Cui, J., H. Rosoff, and R. S. John. 2020. “Responses to cyber near-misses: A scale to measure individual differences,” In S. Chatterjee, R. Brigantic, and A. Waterworth (Eds.), Applied Risk Analysis for Guiding Homeland Security Policy And Decisions. New York: Wiley. ISBN: 9781119287469
Rose, A., P. Ganderton, J. Eyer, D. Wei, R. Bostic, and D. von Winterfeldt. 2020. “The Design of a Deductible/Credit System for Post-Disaster Public Assistance,” Journal of Environmental Planning and Management, electronic early view. doi: 10.1080/09640568.2019.1706461
Thrift, S. and D. von Winterfeldt. 2020. “Risk Informed Benefit-Cost Analysis for Homeland Security RandD: Methodology and an Application to Evaluating the Advanced Personal Protection System for Wildland Firefighters,” Journal of Benefit-Cost Analysis, forthcoming.
von Winterfeldt, D., S. Farrow, R. John, J. Eyer, A Rose, and H. Rosoff. 2020. “Assessing the Benefits and Costs of Homeland Security Research: A Risk-Informed Methodology with Applications for the U.S. Coast Guard,” Risk Analysis 40(3): 450-475. doi: 10.1111/risa.13403
Bier, V.M. and A. Gutfraind. 2019. “Risk analysis beyond vulnerability and resilience- characterizing the defensibility of critical systems,” European Journal of Operational Research 276(2): 626-636. doi: 10.1016/j.ejor.2019.01.011
Dormady, N., A. Roa-Henriquez, and A. Rose. 2019. “Economic Resilience of the Firm: A Production Theory Approach,” International Journal of Production Economics 208: 446-460. doi: 10.1016/j.ijpe.2018.07.017
Goble, R., V. M. Bier, and O. Renn. 2018. “Two Types of Vigilance are Essential to Effective Hazard Management: Maintaining Both Together is Difficult,” Risk Analysis 38(8): 1795-1801. doi: 10.1111/risa.13003
Baucum, M., R. S. John, M. Mayorga, P. Slovic, W. Burns, K. Portney, and J. Mumpower. 2018. “The Dynamics of Risk Perception for Soft Target Terrorism,” in Proceedings of the Probabilistic Safety Assessment and Management (PSAM-14) Bi-Annual Conference. Los Angeles, Sept. 16-21.
Dillon, R. L., W. J. Burns, and R. S. John. 2018. “Insights for Critical Alarm-Based Warning Systems
from a Risk Analysis of Commercial Aviation Passenger Screening,” Decision Analysis 15(3):
133-194. doi: 10.1287/deca.2018.0369 [Runner-up for the 2018 Decision Analysis Special Recognition Award]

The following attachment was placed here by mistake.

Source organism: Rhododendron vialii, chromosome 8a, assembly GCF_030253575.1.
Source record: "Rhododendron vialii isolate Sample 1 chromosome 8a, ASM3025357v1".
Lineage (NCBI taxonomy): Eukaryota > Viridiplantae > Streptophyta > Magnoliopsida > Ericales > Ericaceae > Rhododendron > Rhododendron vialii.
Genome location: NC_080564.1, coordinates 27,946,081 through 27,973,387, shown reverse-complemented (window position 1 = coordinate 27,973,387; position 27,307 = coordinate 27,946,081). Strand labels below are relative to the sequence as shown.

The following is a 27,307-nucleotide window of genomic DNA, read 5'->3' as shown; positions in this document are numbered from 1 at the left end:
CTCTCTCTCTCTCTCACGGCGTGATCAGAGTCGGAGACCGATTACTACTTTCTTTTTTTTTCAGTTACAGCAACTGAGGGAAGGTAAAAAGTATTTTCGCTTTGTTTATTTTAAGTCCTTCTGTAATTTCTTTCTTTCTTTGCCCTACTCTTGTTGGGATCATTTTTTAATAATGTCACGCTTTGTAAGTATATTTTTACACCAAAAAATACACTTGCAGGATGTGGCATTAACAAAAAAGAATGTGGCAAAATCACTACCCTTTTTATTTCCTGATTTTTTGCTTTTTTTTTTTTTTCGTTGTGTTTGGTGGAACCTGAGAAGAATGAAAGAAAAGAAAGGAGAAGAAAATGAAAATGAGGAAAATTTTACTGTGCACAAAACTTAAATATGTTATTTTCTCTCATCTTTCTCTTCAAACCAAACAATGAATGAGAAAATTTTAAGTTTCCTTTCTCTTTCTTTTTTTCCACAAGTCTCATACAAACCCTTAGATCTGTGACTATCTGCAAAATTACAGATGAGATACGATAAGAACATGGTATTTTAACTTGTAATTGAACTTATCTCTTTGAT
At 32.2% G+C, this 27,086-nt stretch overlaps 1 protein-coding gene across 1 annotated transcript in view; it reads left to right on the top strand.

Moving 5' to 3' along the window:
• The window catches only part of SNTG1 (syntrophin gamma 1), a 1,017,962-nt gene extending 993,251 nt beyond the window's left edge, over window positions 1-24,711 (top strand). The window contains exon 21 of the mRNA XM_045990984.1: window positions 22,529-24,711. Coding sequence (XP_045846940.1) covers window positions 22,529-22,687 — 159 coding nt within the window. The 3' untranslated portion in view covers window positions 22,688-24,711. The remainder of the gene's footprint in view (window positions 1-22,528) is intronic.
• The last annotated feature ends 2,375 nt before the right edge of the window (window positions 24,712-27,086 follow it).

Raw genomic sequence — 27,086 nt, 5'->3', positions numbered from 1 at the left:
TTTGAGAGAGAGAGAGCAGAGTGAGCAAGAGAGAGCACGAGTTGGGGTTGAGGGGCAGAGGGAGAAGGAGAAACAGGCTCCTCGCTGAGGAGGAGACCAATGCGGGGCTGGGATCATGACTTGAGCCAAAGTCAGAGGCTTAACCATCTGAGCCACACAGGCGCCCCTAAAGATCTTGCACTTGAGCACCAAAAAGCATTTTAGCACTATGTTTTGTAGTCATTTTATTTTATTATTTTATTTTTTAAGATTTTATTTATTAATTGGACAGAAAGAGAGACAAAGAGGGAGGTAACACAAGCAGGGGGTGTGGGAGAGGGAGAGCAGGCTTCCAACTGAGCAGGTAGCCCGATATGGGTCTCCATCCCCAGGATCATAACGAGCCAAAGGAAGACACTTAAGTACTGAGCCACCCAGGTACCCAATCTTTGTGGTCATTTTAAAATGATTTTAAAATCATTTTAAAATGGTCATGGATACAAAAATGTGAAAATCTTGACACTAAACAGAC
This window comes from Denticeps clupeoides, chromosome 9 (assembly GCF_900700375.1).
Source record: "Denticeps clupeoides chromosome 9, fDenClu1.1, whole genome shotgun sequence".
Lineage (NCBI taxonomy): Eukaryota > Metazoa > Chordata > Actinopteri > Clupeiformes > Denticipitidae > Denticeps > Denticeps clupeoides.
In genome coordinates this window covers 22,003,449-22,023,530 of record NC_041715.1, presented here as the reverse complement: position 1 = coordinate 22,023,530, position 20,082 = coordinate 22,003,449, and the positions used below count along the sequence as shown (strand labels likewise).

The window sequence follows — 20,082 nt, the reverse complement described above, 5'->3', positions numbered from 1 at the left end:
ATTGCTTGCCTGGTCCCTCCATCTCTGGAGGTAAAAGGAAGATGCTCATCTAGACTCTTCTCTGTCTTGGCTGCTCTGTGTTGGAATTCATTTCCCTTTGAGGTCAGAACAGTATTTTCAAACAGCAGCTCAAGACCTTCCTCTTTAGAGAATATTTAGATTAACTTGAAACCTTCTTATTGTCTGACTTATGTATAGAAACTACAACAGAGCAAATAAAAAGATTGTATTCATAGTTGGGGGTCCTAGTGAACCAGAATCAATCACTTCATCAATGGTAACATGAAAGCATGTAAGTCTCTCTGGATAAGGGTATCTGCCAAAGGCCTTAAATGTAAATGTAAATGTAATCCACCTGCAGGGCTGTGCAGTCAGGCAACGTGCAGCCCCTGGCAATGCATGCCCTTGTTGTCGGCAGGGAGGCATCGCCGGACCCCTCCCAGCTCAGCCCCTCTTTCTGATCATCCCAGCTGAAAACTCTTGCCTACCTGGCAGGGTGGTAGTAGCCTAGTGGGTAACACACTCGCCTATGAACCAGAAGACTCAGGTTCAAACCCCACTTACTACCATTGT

Farrow, S. and A. Rose. 2018. “Welfare Analysis: Bridging the Partial and General Equilibrium Divide for Policy Analysis,” Journal of Benefit-Cost Analysis 9(1): 67-83. doi: 10.1017/bca.2017.29
[Recipient of the Outstanding Article of 2018 Award in this journal]
Rosoff, H., R. Siko, R. S. John, and W. Burns. 2013. “Should I Stay or Should I Go? An Experimental Study of Health and Financial Risk Communication Following a Severe Biological Attack,” Environment, Systems, and Decisions 33(1): 121-137. doi: 10.1007/s10669-012-9431-4
Dillon, R. L., G. Lester, R. S. John, and C.H. Tinsley. 2012. “Differentiating Conflicts in Beliefs vs. Value Trade-offs in the Domestic Intelligence Policy Debate,” Risk Analysis 32(4): 713–728. doi: 10.1111/j.1539-6924.2011.01747.x
McArdle, S., H. Rosoff, and R. S. John. 2012. “The Dynamics of Evolving Beliefs, Concerns, Emotions, and Behavioral Avoidance Following 9/11,” Risk Analysis 32(4): 744-761. doi: 10.1111/j.1539-6924.2012.01814.x
Rosoff, H., R. S. John, W. Burns, and R. Siko. 2012. “Structuring Uncertainty and Conflicting Objectives for Life or Death Decisions Following an Urban Biological Catastrophe,” Journal of Integrated Disaster Risk Management 2(1): 1-21. doi: 10.5595/idrim.2012.0035
Scurich, N., J. Monahan, and R. S. John. 2012. “Innumeracy and Unpacking: Bridging the Nomothetic/Idiographic Divide in Violence Risk Assessment,” Law and Human Behavior 36(6): 548-554. doi: 10.1037/h0093994